In Johnson, as noted above, the Supreme Court invalidated as unconstitutionally vague the residual clause of the ACCA, 18 U.S.C. § 924(e). The ACCA provides for a mandatory minimum sentence of 15 years' imprisonment for individuals convicted under 18 U.S.C. § 922(g) who possess three prior adult convictions for “violent felonies” or “serious drug offenses.” See 18 U.S.C. § 924(e)(1). The ACCA defines “violent felony” as including three categories of offenses, the third of which, the residual clause, was at issue in Johnson. That clause refers to crimes that “otherwise involve[ ] conduct that presents a serious potential risk of physical injury to another.” See id. The Supreme Court's decision in Johnson invalidating this clause as unconstitutionally vague gave rise to additional constitutional challenges to similar residual clauses. See Beckles v. United States, 137 S.Ct. 886 (2017) (rejecting a vagueness challenge to the residual clause of the United States Sentencing Guidelines' career offender definition); Sessions v. Dimaya, 139 S.Ct. 1204 (2018) (applying Johnson and finding unconstitutionally vague the residual clause of the federal criminal code's definition of crime of violence). Finally, this past term, the Supreme Court granted a petition for certiorari in United States v. Davis, 139 S.Ct. 782 (2019), specifically to consider the question presented by Petitioner in his motion - whether, under Johnson, the residual clause of Section 924(c) is unconstitutionally vague. On June 24, 2019, the Supreme Court issued its decision in Davis, extending the holding of Johnson to Section 924(c)(3)(B) and finding its residual clause unconstitutionally vague.[3]

         However, regardless of Davis's implications for Petitioner's challenge to Section 924(c)(3)'s residual clause, Petitioner's challenge to his consecutive sentence imposed pursuant to Section 924(c) fails because Petitioner's conviction for carjacking constitutes a crime of violence under Section 924(c)(3)'s “elements clause.” Although the Third Circuit has not addressed this precise issue, numerous other circuit courts have held that carjacking in violation of 18 U.S.C. § 2119 is a crime of violence under Section 924(c)'s elements clause. See United States v. Jackson, 918 F.3d 467, 486 (6th Cir. 2019) (following the First, Fourth and Fifth Circuits and holding that carjacking by “intimidation” necessarily involves the threatened use of violent physical force, and, therefore, constitutes a crime of violence under Section 924(c)(3)'s elements clause); United States v. Cruz-Rivera, 904 F.3d 63 (1st Cir. 2018) (same); United States v. Evans, 848 F.3d 242 (4th Cir.), cert. denied, 137 S.Ct. 2253 (2017) (same); United States v. Jones, 854 F.3d 737 (5th Cir.), cert. denied, 138 S.Ct. 242 (2017) (same); see also Craig v. United States, 703 Fed.Appx. 798, 802 (11th Cir. 2017) (reaffirming its earlier holding in In re Smith, 829 F.3d 1276, 1280-81 (11th Cir. 2016), that “an element requiring that one take or attempt to take by force and violence or by intimidation, which is what the federal carjacking statute does, satisfies the [elements] clause of § 924(c)”). The Sixth Circuit in Jackson noted that in making this finding, the various Circuit Courts relied on precedent from their respective circuits holding that bank robbery in violation of 18 U.S.C. § 2113, which required robbery to be committed “by force and violence, or by intimidation, ” constitutes a crime of violence under Section 924(c)'s elements clause. See Jackson, 918 F.3d at 485. In Jackson, the Sixth Circuit noted (as did the other circuit courts in their respective decisions) that the language of Section 2119's carjacking statute is “substantively identical” to that of Section 2113's bank robbery statute. See id.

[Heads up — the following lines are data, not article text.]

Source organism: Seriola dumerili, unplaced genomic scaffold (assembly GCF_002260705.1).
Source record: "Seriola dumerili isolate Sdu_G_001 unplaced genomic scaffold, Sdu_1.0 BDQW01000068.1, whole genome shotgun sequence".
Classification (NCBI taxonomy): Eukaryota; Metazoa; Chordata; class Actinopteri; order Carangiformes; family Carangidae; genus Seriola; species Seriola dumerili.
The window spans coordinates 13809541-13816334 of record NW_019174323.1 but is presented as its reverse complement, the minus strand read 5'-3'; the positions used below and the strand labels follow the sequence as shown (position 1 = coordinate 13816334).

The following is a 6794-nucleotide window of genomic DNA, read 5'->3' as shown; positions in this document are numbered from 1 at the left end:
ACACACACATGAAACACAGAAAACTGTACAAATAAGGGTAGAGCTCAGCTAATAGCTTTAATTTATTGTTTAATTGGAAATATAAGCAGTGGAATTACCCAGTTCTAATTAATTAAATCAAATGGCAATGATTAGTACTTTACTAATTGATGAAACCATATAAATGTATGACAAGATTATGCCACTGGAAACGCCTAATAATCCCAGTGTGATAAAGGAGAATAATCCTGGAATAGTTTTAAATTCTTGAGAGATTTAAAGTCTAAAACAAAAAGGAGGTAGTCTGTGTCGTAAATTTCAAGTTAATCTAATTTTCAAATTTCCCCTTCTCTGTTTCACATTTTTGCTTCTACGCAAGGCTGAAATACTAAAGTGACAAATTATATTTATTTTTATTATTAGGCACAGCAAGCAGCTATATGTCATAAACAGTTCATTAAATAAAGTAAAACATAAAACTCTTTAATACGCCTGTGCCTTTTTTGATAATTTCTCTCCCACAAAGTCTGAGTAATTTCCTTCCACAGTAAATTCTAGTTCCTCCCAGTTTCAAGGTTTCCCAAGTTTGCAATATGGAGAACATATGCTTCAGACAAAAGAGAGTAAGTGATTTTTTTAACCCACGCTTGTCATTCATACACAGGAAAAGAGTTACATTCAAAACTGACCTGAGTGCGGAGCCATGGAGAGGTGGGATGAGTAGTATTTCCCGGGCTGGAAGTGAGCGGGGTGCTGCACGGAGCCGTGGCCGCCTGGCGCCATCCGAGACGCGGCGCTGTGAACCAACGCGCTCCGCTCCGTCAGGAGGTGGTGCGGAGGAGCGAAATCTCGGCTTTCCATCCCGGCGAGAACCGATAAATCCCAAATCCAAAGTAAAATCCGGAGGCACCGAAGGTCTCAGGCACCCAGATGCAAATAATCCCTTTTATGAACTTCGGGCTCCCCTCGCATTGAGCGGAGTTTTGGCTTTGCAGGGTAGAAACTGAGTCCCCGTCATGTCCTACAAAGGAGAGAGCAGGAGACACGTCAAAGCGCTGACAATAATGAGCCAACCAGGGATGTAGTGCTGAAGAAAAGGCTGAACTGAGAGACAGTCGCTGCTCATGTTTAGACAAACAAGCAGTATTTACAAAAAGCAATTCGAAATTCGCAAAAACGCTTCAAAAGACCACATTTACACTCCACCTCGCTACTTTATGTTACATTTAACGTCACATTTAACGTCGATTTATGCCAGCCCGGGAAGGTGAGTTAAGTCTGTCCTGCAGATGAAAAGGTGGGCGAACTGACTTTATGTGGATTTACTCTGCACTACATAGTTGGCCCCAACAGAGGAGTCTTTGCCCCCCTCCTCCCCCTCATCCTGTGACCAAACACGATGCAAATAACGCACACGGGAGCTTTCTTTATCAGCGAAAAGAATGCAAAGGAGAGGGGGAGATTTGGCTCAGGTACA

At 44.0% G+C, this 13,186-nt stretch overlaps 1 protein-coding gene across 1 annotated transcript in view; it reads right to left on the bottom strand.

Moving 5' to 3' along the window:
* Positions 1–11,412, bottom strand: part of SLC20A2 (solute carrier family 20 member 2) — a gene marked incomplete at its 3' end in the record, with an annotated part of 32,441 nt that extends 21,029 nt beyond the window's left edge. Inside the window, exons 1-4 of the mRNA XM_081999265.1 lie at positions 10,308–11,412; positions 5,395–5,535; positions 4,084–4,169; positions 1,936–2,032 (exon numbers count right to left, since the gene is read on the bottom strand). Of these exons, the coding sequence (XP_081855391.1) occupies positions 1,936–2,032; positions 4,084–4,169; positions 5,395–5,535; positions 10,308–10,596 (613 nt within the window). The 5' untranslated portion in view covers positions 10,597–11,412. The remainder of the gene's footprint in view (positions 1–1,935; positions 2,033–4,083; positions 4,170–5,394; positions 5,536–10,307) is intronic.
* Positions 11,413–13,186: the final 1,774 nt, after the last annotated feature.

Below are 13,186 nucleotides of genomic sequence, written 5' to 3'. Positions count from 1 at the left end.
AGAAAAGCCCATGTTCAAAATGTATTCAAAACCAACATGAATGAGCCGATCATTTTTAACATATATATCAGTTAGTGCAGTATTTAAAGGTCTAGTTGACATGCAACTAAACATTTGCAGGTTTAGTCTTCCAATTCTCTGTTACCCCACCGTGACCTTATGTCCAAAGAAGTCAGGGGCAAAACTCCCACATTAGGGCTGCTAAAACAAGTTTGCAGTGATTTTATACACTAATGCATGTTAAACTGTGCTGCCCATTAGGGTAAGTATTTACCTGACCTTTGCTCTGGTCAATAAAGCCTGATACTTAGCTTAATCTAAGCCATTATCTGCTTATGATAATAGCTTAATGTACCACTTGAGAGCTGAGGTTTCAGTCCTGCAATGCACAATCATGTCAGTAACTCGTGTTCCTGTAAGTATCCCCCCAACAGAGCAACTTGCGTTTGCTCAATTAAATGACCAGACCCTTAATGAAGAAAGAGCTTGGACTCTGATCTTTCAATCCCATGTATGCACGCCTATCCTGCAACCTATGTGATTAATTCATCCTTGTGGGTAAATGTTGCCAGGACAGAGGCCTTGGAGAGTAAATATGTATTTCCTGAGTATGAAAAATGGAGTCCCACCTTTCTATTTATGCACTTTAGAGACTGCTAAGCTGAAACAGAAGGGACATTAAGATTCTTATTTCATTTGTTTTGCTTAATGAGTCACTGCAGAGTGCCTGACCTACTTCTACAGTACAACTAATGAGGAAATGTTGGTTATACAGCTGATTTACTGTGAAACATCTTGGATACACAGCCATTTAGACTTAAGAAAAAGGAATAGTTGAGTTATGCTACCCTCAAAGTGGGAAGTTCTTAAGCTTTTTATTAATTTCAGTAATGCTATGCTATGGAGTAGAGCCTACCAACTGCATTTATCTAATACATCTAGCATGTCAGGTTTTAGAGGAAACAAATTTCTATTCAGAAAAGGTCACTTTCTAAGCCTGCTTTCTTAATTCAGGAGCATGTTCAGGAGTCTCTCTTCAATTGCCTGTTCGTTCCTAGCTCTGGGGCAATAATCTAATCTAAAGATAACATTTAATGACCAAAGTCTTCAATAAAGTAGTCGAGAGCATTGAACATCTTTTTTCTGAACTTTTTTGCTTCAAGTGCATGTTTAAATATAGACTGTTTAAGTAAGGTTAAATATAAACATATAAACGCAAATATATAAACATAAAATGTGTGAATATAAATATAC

The Court notes that the Third Circuit has recently held that “[u]narmed bank robbery by intimidation clearly does involve the ‘threatened use of physical force against the person of another.'” See United States v. Wilson, 880 F.3d 80 (3d Cir. 2018) (holding that unarmed bank robbery under 18 U.S.C. § 2113(a) categorically qualifies as a crime of violence under the elements clause of the career offender Sentencing Guidelines). In reliance on that decision, the Third Circuit also recently held that armed bank robbery in violation of 18 U.S.C. § 2113(a) and (d) constitutes a crime of violence for purposes of Section 924(c)'s elements clause. See United States v. Johnson, 899 F.3d 191, 202-04 (3d Cir. 2018).[4] Accordingly, upon review of relevant authority from other circuits, and in light of the Third Circuit's recent holding that bank robbery in violation of Section 2113(a) or (d) constitutes a crime of violence under Section 924(c)(3)'s elements clause, the Court concludes that carjacking in violation of 18 U.S.C. § 2119 is a crime of violence under Section 924(c)(3)'s elements clause. Because Petitioner was convicted of carjacking in violation of Section 2119, his conviction qualifies as a crime of violence under the elements clause of Section 924(c)(3), and he is, therefore, not entitled to relief.

         III. CERTIFICATE OF APPEALABILITY

         In proceedings brought under Section 2255, a petitioner cannot appeal to the circuit court unless a certificate of appealability (“COA”) has been issued. A court may not issue a COA unless “the applicant has made a substantial showing of the denial of a constitutional right.” See 28 U.S.C. § 2253(c)(2). In other words, a COA should not issue unless “reasonable jurists would find the district court's assessment of the constitutional claims debatable or wrong.” See Slack v. McDaniel, 529 U.S. 473, 484 (2000). The Court ...


Buy This Entire Record For $7.95

Download the entire decision to receive the complete text, official citation,
docket number, dissents and concurrences, and footnotes for this case.

Learn more about what you receive with purchase of this case.